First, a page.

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The Blessing Bike: A Boise family's idea for an adapted bicycle is now being enjoyed by others thanks to nonprofit

KTVB featured 92-year-old Rosemary Sorce's daughter and son-in-law who built a special bike so she could get out and ride with them again during a 7's Hero. The story quickly went viral, and now the family has started a nonprofit to build bikes for other families.

BOISE, Idaho — In November of 2018, we brought you the story of 92-year-old Rosemary Sorce and her bike. The story went viral on social media, raising awareness for the blessing bike.

Rosemary’s family built a specially adapted bike just for her, so she could get out and ride with them again. She sits in the front on a bench, and her daughter does the pedaling. They go on a bike ride every day, rain, snow or shine.

“I love it I love it, all I do is sit and smile and people say there goes that crazy lady again! I like the freedom to be able to go outside. It makes me feel young again,” Rosemary said.

MORE: Seven's Hero: The blessing bike

Rosemary’s daughter Jill Houser saw a bike like this on Facebook and asked her husband Wade if he could build one. Wade Houser found an old cargo bike on Craig’sList and fixed it up just for his mother-in-law. They surprised her with it on her birthday.

It has only been four months since our original story aired on KTVB, and now major plans are in the works for what is lovingly called The Blessing Bike.

“Since the story aired, it went across the Pacific Northwest, across the nation. We've had people contact us from all over the world - Australia, Japan, England, Germany, inquiring about the bike. Families wanting to help their loved ones, people with disabilities, elderly people," Jill said.

Rosemary's story is inspiring people all over the world. People want to know how they can get their hands on a bike just like this one.

“We got together as a family and decided we can help more people, so we formed a non-profit called 'The Blessing Bike,'" Jill said.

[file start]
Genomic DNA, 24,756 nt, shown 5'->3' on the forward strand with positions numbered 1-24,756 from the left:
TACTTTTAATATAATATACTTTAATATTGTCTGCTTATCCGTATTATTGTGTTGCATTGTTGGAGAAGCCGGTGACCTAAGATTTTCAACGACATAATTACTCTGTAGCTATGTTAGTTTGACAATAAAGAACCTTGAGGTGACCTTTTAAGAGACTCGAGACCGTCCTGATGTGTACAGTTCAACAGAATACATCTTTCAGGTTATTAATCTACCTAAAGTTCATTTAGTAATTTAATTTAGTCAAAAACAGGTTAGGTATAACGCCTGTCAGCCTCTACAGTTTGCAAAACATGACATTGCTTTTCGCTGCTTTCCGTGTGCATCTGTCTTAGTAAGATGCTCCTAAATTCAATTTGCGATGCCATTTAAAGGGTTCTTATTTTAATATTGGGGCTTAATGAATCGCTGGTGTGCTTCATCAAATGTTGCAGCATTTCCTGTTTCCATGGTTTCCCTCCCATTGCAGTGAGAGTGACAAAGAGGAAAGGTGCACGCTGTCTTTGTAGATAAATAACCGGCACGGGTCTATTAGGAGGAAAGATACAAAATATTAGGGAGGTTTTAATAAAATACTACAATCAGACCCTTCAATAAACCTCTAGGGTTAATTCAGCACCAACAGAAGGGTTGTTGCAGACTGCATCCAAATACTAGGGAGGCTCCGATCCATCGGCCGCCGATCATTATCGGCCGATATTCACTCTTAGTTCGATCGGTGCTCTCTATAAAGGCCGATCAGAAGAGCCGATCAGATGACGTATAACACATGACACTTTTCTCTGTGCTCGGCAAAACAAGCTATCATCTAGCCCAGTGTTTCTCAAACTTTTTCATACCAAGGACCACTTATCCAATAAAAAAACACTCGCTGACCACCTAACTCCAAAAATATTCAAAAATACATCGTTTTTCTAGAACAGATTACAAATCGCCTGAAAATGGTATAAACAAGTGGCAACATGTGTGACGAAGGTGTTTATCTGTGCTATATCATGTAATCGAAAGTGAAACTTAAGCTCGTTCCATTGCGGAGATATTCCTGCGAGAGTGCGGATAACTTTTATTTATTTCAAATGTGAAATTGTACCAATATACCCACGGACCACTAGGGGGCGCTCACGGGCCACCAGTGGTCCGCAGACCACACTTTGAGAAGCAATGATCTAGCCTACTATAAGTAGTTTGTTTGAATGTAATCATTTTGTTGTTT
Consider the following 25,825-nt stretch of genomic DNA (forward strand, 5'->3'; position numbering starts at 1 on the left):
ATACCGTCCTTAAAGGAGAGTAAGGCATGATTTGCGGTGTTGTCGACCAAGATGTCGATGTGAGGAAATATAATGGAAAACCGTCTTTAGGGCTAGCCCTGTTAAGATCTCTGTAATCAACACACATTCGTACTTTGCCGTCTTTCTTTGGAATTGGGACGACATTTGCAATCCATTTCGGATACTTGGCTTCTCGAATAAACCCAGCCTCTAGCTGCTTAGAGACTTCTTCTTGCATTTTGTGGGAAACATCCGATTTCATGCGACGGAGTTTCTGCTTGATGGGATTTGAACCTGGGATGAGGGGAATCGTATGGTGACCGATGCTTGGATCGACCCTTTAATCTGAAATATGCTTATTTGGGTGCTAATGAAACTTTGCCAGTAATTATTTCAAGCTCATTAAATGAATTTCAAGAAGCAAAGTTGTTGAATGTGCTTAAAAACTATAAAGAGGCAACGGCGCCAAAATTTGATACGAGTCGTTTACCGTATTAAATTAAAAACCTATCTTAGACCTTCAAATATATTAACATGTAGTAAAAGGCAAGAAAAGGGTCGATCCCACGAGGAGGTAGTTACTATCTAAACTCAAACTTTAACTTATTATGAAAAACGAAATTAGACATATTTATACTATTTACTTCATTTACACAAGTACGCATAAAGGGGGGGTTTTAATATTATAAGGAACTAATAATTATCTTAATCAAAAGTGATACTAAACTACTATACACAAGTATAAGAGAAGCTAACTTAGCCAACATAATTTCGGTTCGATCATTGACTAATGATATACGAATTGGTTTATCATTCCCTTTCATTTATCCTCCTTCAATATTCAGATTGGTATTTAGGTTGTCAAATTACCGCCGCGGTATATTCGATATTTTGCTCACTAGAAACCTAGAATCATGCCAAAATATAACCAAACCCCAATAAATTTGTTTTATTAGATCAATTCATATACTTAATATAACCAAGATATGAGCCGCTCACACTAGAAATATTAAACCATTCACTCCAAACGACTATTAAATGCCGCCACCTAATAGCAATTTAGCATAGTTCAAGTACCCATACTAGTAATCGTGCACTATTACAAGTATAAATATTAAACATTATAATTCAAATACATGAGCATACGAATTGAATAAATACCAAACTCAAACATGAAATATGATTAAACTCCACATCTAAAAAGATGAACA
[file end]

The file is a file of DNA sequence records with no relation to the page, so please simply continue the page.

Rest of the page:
They partnered with a bike mechanic in Boise and started ordering and modifying cargo bikes in their garage.

“He gets these bikes for us, they come in a box that's this big all folded up, takes us a few hours to assemble the bikes," she said. "We put in a floor, a diamond plate floor. We then make some benches.”

People can now buy The Blessing Bike for $1,600, which is the cost for Jill and Wade Houser to order and customize one. They don’t make a profit for selling the bikes. 

Right now, they are financing all the bikes themselves. It’s a labor of love for the couple.

They say they are just trying to keep up with the demand. The orders for The Blessing Bike are rolling in from families with elderly relatives, children, adults with disabilities, and from local senior living communities. 

Jill says the bike deliveries are the best part of it all. She shares those moments on their official Facebook page.

“I cry every time and I remember the name of every single person who purchases this bike and their stories," she said.

Jill says she had no idea this idea would blow up the way it has. She says this non-profit is her mother Rosemary's legacy. 

“On one of our rides, we had a conversation, just about her life. She said, 'I never really did anything, I didn't have a career. In my generation, we got married and had kids and that was our life.' She said, 'I really feel like I'm living my purpose,'" Jill said.

Rosemary says it makes her happy to know her bike is bringing others so much joy. It’s also having a big impact on her health since she started riding, her doctor says she’s thriving. 

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